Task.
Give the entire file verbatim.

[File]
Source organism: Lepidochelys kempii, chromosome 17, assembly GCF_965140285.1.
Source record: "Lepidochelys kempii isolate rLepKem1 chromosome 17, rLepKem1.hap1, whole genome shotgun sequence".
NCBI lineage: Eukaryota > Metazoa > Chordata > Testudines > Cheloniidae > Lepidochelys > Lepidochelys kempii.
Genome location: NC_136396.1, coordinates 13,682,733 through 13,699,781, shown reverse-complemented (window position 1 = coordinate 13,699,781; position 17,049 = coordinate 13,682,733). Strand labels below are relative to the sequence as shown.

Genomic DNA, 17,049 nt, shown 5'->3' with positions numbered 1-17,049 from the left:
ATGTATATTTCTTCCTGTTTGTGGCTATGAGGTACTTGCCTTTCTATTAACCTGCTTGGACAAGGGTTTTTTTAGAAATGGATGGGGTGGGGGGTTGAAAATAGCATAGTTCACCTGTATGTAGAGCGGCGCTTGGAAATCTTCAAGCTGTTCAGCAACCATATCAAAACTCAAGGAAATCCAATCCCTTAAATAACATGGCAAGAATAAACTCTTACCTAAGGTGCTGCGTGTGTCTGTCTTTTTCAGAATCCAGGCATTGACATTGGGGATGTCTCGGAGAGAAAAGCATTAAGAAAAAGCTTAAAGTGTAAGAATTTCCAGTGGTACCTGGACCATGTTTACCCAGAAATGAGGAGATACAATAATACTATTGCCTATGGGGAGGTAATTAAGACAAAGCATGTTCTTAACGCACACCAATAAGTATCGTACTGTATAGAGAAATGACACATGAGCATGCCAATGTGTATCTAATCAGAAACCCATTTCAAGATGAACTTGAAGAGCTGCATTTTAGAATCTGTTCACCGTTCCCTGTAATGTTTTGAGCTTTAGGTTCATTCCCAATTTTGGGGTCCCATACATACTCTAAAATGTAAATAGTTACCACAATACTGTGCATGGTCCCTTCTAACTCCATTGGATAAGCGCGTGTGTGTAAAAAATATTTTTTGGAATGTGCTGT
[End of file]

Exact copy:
Source organism: Lepidochelys kempii, chromosome 17, assembly GCF_965140285.1.
Source record: "Lepidochelys kempii isolate rLepKem1 chromosome 17, rLepKem1.hap1, whole genome shotgun sequence".
NCBI lineage: Eukaryota > Metazoa > Chordata > Testudines > Cheloniidae > Lepidochelys > Lepidochelys kempii.
Genome location: NC_136396.1, coordinates 13,682,733 through 13,699,781, shown reverse-complemented (window position 1 = coordinate 13,699,781; position 17,049 = coordinate 13,682,733). Strand labels below are relative to the sequence as shown.

Genomic DNA, 17,049 nt, shown 5'->3' with positions numbered 1-17,049 from the left:
ATGTATATTTCTTCCTGTTTGTGGCTATGAGGTACTTGCCTTTCTATTAACCTGCTTGGACAAGGGTTTTTTTAGAAATGGATGGGGTGGGGGGTTGAAAATAGCATAGTTCACCTGTATGTAGAGCGGCGCTTGGAAATCTTCAAGCTGTTCAGCAACCATATCAAAACTCAAGGAAATCCAATCCCTTAAATAACATGGCAAGAATAAACTCTTACCTAAGGTGCTGCGTGTGTCTGTCTTTTTCAGAATCCAGGCATTGACATTGGGGATGTCTCGGAGAGAAAAGCATTAAGAAAAAGCTTAAAGTGTAAGAATTTCCAGTGGTACCTGGACCATGTTTACCCAGAAATGAGGAGATACAATAATACTATTGCCTATGGGGAGGTAATTAAGACAAAGCATGTTCTTAACGCACACCAATAAGTATCGTACTGTATAGAGAAATGACACATGAGCATGCCAATGTGTATCTAATCAGAAACCCATTTCAAGATGAACTTGAAGAGCTGCATTTTAGAATCTGTTCACCGTTCCCTGTAATGTTTTGAGCTTTAGGTTCATTCCCAATTTTGGGGTCCCATACATACTCTAAAATGTAAATAGTTACCACAATACTGTGCATGGTCCCTTCTAACTCCATTGGATAAGCGCGTGTGTGTAAAAAATATTTTTTGGAATGTGCTGT